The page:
Male outdoor educators’ understandings of masculinity in practice: a North American case study
Doctor of Philosophy
SubjectHegemonic masculinity (Outdoor education)
Gender and masculinity
Masculinity in outdoor education
MetadataShow full item record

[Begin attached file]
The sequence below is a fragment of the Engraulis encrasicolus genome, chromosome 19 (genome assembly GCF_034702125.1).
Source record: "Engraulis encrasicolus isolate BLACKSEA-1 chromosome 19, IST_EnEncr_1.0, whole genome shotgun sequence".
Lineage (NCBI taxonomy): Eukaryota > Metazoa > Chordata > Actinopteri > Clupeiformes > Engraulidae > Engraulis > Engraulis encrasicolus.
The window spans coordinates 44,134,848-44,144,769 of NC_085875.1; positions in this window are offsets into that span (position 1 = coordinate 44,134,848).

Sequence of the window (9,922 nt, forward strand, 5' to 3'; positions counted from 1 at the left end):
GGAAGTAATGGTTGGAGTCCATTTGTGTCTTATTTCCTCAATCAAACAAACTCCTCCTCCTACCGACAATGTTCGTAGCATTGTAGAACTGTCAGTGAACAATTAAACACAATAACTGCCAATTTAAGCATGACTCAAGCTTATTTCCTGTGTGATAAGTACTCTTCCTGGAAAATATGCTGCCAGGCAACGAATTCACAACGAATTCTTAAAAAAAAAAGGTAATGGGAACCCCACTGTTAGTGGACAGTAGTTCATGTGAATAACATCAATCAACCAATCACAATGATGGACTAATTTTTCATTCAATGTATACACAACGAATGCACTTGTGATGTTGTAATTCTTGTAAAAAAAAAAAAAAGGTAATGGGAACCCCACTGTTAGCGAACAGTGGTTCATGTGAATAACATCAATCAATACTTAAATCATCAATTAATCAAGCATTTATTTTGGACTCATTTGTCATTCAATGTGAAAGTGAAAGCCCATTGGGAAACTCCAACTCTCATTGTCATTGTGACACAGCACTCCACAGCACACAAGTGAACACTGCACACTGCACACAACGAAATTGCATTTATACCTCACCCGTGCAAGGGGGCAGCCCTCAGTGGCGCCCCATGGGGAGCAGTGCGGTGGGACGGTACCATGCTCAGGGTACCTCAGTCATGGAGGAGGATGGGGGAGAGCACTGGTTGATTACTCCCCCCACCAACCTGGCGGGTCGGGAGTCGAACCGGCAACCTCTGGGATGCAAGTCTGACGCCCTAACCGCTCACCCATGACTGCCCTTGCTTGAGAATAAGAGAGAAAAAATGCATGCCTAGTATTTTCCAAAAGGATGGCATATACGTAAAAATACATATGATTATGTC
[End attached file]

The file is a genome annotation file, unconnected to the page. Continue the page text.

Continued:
This exploratory, single embedded case study examined male outdoor educators’ understandings of masculinity in the field and how such notions impact their practices. Data were collected via interviews (n = 18), observations of outdoor leaders’ practice (n = 8), and artifactual data provided by participants’ employers. Qualitative coding and analysis techniques were employed within a framework shaped by hegemonic masculinity theory and informed by critical feminist theory. Findings indicate that these male outdoor leaders were expanding their skills to include non-traditional gender practices in response to professional demands. They also indicated a willingness to confront sexist language and behaviour of their students. However, despite many participants’ claims of progressive gender ideals, all demonstrated stereotypical masculine performances, essentialist beliefs, and/or blinkered viewpoints. The apparent contradiction may reflect that nearly all participants expressed confused or vague ideas about what it means to be a man and a perception that the culture is changing rapidly, leading some to claim that they have been vilified. Participants’ take on gender equity also largely dovetailed with their employers’ training and resourcing. It is recommended that outdoor organizations continue to enhance their work on gender equity and that organizations and outdoor leaders consider collective, rather than individualistic, approaches to promoting gender equity and cultivating space for diverse gender performances.